As many of you know the movie “Rush” premieres on September 27th. The movie tells the story of the two men who made the 1976 Formula 1 season arguably the greatest ever. James Hunt and Niki Lauda’s World Championship fight was simply put, extraordinary. They were as different as they were fast and their rivalry defined the decade. Over the next 2 weeks I will dive into the season to tell their story up to and through the 1976 season. Since the movie is based on real events consider this your 1 and only spoiler alert.
Part 1: The Men Behind the Rivalry, James Hunt.
Frank Sinatra’s classic “My Way” might have well been written about James Hunt. No matter what he was doing he was going to do it his way and everyone else was simply going to have to deal with it. On several occasions Hunt got into fist fights with other drivers and Marshalls. Hunt only knew one speed in life and racing and it was fast. Good looking, big personality, charming and prone to unconventional behavior Hunt was hugely popular among the general public. He was a commanding presence anywhere he went. Hunt was well spoken, had a deep voice and that British accent that you women seem to go gaga over. Hunt was always the life of the party. He smoked 40 cigarettes a day, drank heavily, and did drugs on occasion. Hunt went from one beautiful girlfriend to another. Eventually Marrying one, a Fashion Model named Suzy who would eventually leave him for an actor named Richard Burton. Through it all one thing remained constant, his will to win, will to be the best, will to fulfill his dream of becoming Formula 1 World Champion.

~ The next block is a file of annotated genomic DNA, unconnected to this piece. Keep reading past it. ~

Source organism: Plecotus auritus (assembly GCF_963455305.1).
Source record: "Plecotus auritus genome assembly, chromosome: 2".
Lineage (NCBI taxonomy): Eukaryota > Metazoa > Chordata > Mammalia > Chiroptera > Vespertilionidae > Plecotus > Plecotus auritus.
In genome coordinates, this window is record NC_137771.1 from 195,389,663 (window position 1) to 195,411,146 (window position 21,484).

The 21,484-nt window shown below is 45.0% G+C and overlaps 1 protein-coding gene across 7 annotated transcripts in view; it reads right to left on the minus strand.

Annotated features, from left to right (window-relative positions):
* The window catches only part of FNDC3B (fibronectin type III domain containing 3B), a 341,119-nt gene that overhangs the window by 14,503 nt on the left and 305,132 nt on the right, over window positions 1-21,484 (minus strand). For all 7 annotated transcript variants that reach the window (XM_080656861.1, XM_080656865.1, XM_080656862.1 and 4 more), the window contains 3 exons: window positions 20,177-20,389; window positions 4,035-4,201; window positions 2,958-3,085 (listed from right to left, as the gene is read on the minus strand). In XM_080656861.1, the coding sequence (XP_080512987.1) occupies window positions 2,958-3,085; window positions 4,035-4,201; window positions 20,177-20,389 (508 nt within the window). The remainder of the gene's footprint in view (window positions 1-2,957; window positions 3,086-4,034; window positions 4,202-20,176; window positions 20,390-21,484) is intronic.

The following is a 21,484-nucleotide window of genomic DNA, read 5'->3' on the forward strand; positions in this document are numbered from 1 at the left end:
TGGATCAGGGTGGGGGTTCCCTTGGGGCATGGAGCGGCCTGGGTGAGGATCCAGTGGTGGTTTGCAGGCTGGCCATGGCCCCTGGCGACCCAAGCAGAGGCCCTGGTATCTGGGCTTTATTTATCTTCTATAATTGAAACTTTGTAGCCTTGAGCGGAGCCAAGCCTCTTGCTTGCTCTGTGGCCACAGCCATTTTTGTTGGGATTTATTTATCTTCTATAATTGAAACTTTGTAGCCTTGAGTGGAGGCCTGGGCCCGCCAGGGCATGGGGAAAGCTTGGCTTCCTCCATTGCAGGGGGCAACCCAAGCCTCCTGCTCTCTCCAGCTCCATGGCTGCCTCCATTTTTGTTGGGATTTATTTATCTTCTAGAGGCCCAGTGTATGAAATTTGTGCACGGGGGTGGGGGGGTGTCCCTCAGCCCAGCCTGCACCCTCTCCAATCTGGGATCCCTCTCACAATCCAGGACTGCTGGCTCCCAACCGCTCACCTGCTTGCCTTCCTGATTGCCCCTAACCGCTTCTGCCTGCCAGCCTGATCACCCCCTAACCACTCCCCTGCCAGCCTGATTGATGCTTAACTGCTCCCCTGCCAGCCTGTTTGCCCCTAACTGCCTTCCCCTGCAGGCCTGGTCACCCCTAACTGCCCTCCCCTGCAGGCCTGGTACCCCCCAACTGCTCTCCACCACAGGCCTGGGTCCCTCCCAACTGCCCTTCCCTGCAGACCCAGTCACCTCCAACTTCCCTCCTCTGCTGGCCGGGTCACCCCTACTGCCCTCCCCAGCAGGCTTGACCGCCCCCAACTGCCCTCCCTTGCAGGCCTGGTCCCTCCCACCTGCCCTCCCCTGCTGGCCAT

Born August 29th 1947 James Simon Wallis Hunt was the 2nd of 6 children born to Sue and Wallis Hunt. Wallis, a stockbroker and Sue were both raised in strict Victorian environments and strived to raise their children in a similar manner. Unfortunately for them James was prone to great fits of anger and rebellion. According to his parents James started smoking at the age of 10. They tried to make him stop but their efforts met staunch resistance and ultimately failed. In his teenage years James was an excellent athlete, playing Cricket, Soccer, Tennis and Squash. The latter 2 he taught himself to play and perform at a high level. James was actually quite sensitive as a child expressing compassion for animals, dogs and birds in particular. This would lead to a desire to be a Doctor. Could you imagine a man like Hunt as a Doctor? How would he deal with patients, especially if it was a good looking woman? Couldn’t
you just see him saying, “Well miss you are in good health, but just to be safe I recommend you start smoking a pack of cigarettes a day and wash it down with a bottle of gin. Though not entirely necessary we should also sleep together right now. Again, just to be safe.” It seems utterly ridiculous, and would have deprived the world the chance to see him do what he was born to, drive a race car.
James said his life “really began” 7 days after his 17th birthday upon passing his driving test. 1 Year later James was invited by a friend to a club motor racing event at the Snetterton circuit in Norfolk England. This was an event that would forever change the course of James’ life. He would later go on to say, “It was instant commitment. Motor racing was something impossibly remote… but here was something within reach of a mere mortal.”